• Mike Duran July 22, 2014, 9:03 AM

      Frank, that’s definitely one of my takeaways from the whole experience. Not coincidentally, our church had come into contact with the church growth movement, which led us to start actively planting more churches. We were all young men, with little training, and minimal networking. No wonder only one of our five churches remains.

  • billgncs July 22, 2014, 7:33 AM

    Many years ago I felt called to be a pastor, reading this I am so glad I didn’t follow that path.

    I think within the church a group of elders should really act as the buffer for the pastor, to support and lift him up. But I think that we expect the pastor to do everything instead of just shepard us while we do the work.

    The church is a community that we have turned into a couple hours per week commitment while watching 2-5 hours of TV per day.

  • Shay West July 22, 2014, 7:37 AM

    I don’t think you did anything wrong in being honest with your congregation. I can see the people getting annoyed if ALL their pastor did was talk about his shortcomings. But being honest while preaching about a relevant passage is very powerful and helpful, for both the pastor and congregation. Many of the sermons I remember are the ones where the pastors (we had several that preached depending on the time of day) shared something personal that was relevant to the sermon that day, hearing them speak of how they prayed about the passage, and how God revealed to them that it was time to share. It helped us all to realize that pastors aren’t sinless and that they struggle with the same things we ALL do. And that they made it through the trials by praying and seeking guidance and help from others.

  • Dawn Wessel July 22, 2014, 8:01 AM

    You made no mention of delegating jobs to others and I wonder if you had tried that? Many people in churches want to be babysat and when you can no longer do that (because you tried to be superman) they will show their baby-ish-ness (because you encouraged dependency). Think of your own children; I presume that you want them to grow up (in a healthy fashion) and become independent human beings ? To do otherwise would be bad parenting.

    Jesus said:
    “But be not ye called Rabbi: for one is your Master, even Christ; and all ye are brethren. And call no man your father upon the earth: for one is your Father, which is in heaven. Neither be ye called masters: for one is your Master, even Christ.” (Matthew 23:8-10 KJV)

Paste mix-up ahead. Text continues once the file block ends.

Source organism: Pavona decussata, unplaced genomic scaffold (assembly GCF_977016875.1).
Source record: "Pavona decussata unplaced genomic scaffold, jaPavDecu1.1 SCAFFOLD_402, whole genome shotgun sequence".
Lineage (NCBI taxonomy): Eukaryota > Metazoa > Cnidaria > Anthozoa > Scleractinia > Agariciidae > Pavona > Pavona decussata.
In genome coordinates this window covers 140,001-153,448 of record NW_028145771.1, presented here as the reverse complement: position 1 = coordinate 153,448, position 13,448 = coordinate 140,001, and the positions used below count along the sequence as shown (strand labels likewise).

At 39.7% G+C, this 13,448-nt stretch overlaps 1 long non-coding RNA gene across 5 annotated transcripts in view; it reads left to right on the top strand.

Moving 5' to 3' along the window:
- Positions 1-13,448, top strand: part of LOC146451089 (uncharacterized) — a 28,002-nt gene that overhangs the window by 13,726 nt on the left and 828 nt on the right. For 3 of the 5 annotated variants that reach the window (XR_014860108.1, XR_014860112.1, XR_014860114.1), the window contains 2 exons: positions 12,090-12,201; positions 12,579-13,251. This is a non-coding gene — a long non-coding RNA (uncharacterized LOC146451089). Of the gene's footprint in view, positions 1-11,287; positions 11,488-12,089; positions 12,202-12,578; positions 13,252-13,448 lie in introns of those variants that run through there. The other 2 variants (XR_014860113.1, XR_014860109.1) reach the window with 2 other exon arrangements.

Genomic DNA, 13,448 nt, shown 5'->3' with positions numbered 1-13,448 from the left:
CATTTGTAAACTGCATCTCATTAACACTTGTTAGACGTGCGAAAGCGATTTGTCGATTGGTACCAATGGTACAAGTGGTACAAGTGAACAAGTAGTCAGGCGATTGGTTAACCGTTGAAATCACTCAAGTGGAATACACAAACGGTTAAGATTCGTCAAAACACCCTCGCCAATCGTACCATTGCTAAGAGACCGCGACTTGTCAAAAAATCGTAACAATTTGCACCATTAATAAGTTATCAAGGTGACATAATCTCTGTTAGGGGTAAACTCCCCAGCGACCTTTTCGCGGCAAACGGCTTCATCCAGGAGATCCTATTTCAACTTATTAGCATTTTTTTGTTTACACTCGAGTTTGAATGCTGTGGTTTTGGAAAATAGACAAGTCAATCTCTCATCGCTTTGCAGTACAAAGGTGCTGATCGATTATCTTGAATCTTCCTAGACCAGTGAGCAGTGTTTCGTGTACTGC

It clearly says:
    – ‘you’ shall not be called Rabbi, Master, father (Pastor Reverend, Cardinal, Bishop, etc.)
    – call ‘no man’ Rabbi (Pastor, Father, etc.)
    – neither be ‘you’ called master (Pastor, Bishop, etc.)
    – ‘all’ you are brethren (all you are the same)

    You are not the problem. Granted a good delegator can make things work (somewhat well) simply because churches are a corporate/political entity (top on down form of leadership). Nevertheless, that is not the Biblical way.

    My thoughts are in ‘Redefining Bible Interpretation’ at authonomy.com if you care to read further.

  • D.M. Dutcher July 22, 2014, 8:31 AM

    I think one would argue why we need to continue with a model that puts so much burden on a single pastor. Both emotional and financial, too. One thing I dislike about Christianity’s expression these days is how much it seems to be rooted in things that made sense in the nineteenth century but not now. Like only meeting on Sundays in a dedicated building for it.

    Maybe we should take a hard look at the structure of church and start to change it. It would be easier not to burn out if you had a staff of pastors instead of one, maybe; we don’t need fifteen churches in the same city each ministering to twenty-thirty people each. Or if pastoring is increasingly a part time or volunteer position, maybe its time to ditch the church building. I don’t know, man; I hate how this shows a pastor can never show weakness or has to “perform” a role of the faultless and strong spiritual adviser to his own hurt.

  • John Robinson July 22, 2014, 2:53 PM

    Mike, I really wish our former pastor would have been as transparent as you. Instead we got the “got-it-all-together” man, and woe betide anyone who didn’t measure up to his standards.

    At that time my wife and I had been saved for over twenty years and were very active in the music ministry at the church, homeless outreach, children’s puppetry, and clowning. To him, it didn’t matter a lick: our efforts were never *quite* good enough. At the end he was finally was drummed out of the fellowship for simply being a lousy human being, but the damage was done. The church disbanded. In this supposed pastor’s wake he left a whole lot of confused and devastated people.